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Ed Sheeran attends The BRIT Awards 2022 at The O2 Arena on February 08, 2022 in London, England.

Ed Sheeran has been accused of stealing parts of a song for his 2017 hit, “Shape of You,” appearing in court today (March 7) to deny such claims. Per The Independent, the singer-songwriter, 31, has been called a “magpie” who allegedly “borrows” ideas from lesser-known musicians. Songwriters Sami Chokri and Ross O’Donoghue are suing Sheeran for copying “particular lines and phrases” from their song, “Oh Why,” claiming that Sheeran’s refrain of the words “Oh I” is “strikingly similar” to theirs.

“Oh Why” was released by Chokri under the name Sami Switch in 2015. Listen below:

Sheeran denied these allegations, telling the court he had cleared parts of songs with “lots” of unknown artists. It was Sheeran and his team who first launched legal proceedings over the song in 2018, requesting the High Court declare they had not infringed Chokri and O’Donoghue’s copyright. However, Chorki and O’Donoghue retaliated by issuing their own claim of “copyright infringement, damages and an account of profits in retaliation to the alleged infringement” in the current trial.

Judge Antony Zacaroli listened to both songs in court, with Chokri and O’Donoghue’s lawyer, Andrew Sutcliffe, telling him they “sound almost identical.” According to reports, Sheeran didn’t react as the songs were played. Sutcliffe called Sheeran a “magpie” who “borrows ideas” stating, “This, of course, does not by itself prove that copying has taken place, but it’s a vital starting point.”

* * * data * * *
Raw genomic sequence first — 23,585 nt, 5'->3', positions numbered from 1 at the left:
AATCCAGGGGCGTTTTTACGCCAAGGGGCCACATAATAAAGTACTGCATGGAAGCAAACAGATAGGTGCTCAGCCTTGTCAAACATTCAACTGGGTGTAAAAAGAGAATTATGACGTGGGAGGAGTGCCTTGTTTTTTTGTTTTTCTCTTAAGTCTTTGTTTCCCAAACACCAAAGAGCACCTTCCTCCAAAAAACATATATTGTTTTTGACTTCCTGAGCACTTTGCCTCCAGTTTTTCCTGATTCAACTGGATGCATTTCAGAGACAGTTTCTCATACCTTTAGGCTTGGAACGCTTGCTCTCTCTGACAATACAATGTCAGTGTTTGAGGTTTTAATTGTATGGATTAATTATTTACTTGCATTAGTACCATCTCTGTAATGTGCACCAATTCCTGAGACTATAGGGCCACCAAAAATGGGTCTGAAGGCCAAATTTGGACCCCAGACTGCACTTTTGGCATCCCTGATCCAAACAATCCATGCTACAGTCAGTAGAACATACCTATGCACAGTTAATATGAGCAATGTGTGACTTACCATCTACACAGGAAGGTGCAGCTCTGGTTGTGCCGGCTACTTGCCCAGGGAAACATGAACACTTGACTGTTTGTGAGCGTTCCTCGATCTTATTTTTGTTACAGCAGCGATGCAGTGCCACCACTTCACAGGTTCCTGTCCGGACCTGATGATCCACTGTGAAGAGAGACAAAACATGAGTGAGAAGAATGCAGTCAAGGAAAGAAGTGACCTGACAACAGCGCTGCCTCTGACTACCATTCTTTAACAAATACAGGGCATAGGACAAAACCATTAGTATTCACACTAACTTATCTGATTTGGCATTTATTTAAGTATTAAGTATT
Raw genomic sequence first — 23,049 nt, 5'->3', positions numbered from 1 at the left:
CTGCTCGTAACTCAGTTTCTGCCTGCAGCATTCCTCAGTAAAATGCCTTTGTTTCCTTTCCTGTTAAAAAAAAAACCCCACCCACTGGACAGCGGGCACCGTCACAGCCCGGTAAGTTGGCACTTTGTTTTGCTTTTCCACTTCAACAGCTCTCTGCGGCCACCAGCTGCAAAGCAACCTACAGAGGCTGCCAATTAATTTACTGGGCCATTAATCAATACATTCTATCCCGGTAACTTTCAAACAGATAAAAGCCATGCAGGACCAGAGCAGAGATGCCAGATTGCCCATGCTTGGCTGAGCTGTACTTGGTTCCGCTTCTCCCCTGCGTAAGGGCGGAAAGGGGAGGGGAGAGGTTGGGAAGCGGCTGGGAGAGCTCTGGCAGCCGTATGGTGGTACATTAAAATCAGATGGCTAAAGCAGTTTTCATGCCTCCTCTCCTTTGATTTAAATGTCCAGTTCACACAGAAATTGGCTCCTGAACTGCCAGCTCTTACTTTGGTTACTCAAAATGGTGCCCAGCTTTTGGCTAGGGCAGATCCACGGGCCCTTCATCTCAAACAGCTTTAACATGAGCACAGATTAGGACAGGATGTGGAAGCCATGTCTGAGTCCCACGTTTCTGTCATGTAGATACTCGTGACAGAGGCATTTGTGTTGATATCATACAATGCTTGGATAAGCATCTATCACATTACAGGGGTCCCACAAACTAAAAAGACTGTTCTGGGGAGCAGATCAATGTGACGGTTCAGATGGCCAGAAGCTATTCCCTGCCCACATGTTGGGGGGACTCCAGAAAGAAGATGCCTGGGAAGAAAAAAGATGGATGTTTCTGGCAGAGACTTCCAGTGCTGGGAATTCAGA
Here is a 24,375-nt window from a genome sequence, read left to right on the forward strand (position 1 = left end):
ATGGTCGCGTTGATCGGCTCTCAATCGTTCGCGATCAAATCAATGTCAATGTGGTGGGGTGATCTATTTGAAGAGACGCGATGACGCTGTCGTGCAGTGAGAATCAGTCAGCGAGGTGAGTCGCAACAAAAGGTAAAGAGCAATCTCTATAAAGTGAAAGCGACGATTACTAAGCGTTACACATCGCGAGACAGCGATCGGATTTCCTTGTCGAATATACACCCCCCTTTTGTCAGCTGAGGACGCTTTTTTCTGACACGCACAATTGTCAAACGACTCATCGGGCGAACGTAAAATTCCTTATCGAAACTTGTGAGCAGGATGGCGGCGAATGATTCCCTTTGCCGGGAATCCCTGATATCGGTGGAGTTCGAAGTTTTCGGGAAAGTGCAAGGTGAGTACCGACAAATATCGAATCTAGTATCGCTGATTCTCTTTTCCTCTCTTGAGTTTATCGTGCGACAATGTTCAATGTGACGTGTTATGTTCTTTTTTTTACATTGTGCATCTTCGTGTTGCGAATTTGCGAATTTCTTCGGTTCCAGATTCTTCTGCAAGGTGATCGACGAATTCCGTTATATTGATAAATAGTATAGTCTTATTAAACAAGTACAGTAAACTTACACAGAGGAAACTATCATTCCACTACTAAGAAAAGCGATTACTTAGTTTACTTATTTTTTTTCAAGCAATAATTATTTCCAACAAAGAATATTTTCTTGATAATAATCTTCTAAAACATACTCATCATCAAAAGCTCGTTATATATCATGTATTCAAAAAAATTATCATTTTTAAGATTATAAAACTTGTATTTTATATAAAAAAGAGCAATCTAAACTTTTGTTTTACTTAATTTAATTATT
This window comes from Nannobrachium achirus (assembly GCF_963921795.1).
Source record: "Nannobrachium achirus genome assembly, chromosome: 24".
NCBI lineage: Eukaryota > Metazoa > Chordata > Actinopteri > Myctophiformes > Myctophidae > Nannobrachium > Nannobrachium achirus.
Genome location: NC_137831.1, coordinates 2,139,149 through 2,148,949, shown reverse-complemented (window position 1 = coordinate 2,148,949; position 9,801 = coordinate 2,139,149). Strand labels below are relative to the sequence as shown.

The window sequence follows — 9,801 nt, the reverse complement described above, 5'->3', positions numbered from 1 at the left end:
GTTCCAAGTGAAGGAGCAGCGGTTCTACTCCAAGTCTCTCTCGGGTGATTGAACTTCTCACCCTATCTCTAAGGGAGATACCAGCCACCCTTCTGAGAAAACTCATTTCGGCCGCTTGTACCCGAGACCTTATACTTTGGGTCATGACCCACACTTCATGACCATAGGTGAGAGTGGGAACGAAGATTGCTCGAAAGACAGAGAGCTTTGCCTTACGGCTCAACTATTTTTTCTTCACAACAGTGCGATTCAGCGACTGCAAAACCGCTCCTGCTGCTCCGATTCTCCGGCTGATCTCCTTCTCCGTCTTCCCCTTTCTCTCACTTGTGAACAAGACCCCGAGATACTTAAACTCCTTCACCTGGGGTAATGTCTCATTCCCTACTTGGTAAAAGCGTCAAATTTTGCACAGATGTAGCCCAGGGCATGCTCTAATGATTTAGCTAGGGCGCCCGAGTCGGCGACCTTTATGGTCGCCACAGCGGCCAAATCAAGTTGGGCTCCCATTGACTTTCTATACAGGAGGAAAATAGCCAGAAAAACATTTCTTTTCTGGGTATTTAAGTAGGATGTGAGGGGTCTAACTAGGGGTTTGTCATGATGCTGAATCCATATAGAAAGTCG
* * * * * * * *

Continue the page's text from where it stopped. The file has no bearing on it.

Sheeran’s lawyers previously told the court that the singer and the song’s co-writers have no memory of ever hearing the song “Oh Why.” Per the BBC, Sheeran said in written evidence that the contested element of “Shape of You” was “very short” and the relevant parts of both songs were “entirely commonplace.” He added, “Even so, if I had heard ‘Oh Why’ at the time and had referenced it, I would have taken steps to clear it. I have always tried to be completely fair in crediting anyone who makes any contribution to any song I write. I do refer to other works on occasion when I write, as do many songwriters. If there is a reference to another work, I notify my team so that steps can be taken to obtain clearance. I have been as scrupulous as I possibly can and have even given credits to people who I believe may have been no more than a mere influence for a songwriting element. This is because I want to treat other songwriters fairly.”

The legal battle is expected to last three weeks; Royalties for the song have been frozen since 2018. After the release of “Shape of You,” Sheeran added the team behind TLC’s 1999 single “No Scrubs” to the song’s writing credits after some commentators pointed out similarities.

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